The lesser pillars of the faith, which all Muslims share, are jihad, or the permanent struggle for the triumph of the word of God on earth, and the requirement to do good works and to avoid all evil thoughts, words, and deeds. In addition, Muslims agree on certain basic principles of faith based on the teachings of the Prophet Muhammad: there is one God, who is a unitary divine being in contrast to the trinitarian belief of Christians; Muhammad, the last of a line of prophets beginning with Abraham and including Moses and Jesus, was chosen by God to present God's message to humanity; and there is a general resurrection on the last, or judgment, day. [Source: Helen Chapin Metz, Persian Gulf States: A Country Study, Library of Congress, 1993]

The permanent struggle for the triumph of the word of God on earth — the jihad — represents an additional duty of all Muslims. Although this concept continues to be used to justify holy wars, modernist Muslims see the jihad in a broader context of civic and personal action. In addition to specific duties, Islam imposes a code of ethical conduct that encourages generosity, fairness, honesty, and respect and that forbids adultery, gambling, usury, and the consumption of carrion, blood, pork, and alcohol.

During his lifetime, Muhammad held both spiritual and temporal leadership of the Muslim community. Religious and secular law merged, and all Muslims have traditionally been subject to sharia, or religious law. A comprehensive legal system, sharia developed gradually through the first four centuries of Islam, primarily through the accretion of precedent and interpretation by various judges and scholars. During the tenth century, legal opinion began to harden into authoritative rulings, and the figurative bab al ijtihad (gate of interpretation) closed. Thereafter, rather than encouraging flexibility, Islamic law emphasized maintenance of the status quo.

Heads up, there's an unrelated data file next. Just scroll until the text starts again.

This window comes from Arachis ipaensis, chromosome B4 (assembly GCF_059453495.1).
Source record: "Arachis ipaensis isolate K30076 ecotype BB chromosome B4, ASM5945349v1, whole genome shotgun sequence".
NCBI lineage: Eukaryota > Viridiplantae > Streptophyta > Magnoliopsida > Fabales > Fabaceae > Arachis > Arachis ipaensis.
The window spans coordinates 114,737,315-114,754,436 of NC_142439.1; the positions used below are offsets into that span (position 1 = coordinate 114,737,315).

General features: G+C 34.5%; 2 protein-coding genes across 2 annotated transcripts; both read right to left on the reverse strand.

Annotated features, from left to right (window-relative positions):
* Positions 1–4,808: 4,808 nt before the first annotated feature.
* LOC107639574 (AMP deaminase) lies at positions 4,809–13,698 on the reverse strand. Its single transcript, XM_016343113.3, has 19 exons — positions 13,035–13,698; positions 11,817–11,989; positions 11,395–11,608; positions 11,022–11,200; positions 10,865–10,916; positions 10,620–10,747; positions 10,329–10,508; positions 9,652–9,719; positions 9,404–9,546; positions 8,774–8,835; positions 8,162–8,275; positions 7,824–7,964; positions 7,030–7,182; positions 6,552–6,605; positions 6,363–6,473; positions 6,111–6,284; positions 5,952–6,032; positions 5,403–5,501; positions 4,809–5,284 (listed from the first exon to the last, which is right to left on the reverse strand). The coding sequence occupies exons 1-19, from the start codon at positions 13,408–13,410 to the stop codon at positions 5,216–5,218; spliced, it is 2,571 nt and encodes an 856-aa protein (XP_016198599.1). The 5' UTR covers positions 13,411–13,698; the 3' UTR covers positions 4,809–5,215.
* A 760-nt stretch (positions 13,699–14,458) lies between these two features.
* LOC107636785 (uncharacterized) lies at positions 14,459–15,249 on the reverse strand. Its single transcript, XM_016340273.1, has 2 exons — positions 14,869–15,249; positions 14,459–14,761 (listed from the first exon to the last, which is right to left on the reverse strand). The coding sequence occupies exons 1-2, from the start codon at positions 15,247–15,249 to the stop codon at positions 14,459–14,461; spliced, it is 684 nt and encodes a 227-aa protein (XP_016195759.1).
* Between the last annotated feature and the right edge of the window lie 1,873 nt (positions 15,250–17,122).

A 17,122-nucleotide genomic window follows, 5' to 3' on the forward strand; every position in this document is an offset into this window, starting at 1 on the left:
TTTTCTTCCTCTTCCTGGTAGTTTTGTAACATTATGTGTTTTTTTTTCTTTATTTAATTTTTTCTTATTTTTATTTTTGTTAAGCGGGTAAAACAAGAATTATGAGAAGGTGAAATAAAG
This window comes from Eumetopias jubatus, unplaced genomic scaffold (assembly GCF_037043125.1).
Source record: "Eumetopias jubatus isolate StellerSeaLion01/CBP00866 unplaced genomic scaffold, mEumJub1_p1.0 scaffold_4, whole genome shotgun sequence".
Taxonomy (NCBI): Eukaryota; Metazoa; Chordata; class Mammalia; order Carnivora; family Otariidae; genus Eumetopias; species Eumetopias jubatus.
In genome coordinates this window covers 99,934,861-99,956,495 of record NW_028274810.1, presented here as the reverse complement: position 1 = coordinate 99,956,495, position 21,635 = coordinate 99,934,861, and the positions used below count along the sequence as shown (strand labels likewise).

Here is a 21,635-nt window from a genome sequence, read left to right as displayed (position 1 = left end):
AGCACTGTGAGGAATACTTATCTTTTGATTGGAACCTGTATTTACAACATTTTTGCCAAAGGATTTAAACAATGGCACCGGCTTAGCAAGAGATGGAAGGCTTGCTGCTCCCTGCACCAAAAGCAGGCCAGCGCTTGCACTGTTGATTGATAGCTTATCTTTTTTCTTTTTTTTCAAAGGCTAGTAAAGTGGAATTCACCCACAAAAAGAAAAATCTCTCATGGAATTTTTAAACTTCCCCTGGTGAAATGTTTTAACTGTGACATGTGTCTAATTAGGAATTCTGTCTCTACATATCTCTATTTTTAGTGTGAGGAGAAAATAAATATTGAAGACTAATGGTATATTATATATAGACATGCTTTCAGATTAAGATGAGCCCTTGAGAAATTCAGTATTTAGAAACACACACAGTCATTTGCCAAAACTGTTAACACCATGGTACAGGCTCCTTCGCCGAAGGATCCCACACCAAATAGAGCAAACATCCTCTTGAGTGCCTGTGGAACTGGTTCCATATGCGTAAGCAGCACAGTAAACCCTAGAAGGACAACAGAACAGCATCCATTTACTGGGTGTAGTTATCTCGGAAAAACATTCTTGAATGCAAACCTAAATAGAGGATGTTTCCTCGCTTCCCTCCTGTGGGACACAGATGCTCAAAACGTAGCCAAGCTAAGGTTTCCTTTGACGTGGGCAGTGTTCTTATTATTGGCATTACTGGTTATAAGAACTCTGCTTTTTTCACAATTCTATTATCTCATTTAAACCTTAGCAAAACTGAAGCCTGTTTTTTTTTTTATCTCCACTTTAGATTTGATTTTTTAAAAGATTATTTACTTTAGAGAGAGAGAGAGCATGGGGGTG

Image Sources: Wikimedia Commons

Text Sources: Internet Islamic History Sourcebook: Arab News, Jeddah; “Islam, a Short History” by Karen Armstrong; “A History of the Arab Peoples” by Albert Hourani (Faber and Faber, 1991); “Encyclopedia of the World Cultures” edited by David Levinson (G.K. Hall & Company, New York, 1994); “World Religions” edited by Geoffrey Parrinder (Facts on File Publications, New York); “Encyclopedia of the World’s Religions” edited by R.C. Zaehner (Barnes & Noble Books, 1959); Metropolitan Museum of Art, National Geographic, BBC, New York Times, Washington Post, Los Angeles Times, Smithsonian magazine, The Guardian, Al Jazeera, Times of London, The New Yorker, Time, Newsweek, Reuters, Associated Press, AFP, Lonely Planet Guides, Library of Congress, Compton’s Encyclopedia and various books and other publications.

Last updated April 2024

This site contains copyrighted material the use of which has not always been authorized by the copyright owner. Such material is made available in an effort to advance understanding of country or topic discussed in the article. This constitutes 'fair use' of any such copyrighted material as provided for in section 107 of the US Copyright Law. In accordance with Title 17 U.S.C. Section 107, the material on this site is distributed without profit. If you wish to use copyrighted material from this site for purposes of your own that go beyond 'fair use', you must obtain permission from the copyright owner. If you are the copyright owner and would like this content removed from, please contact me.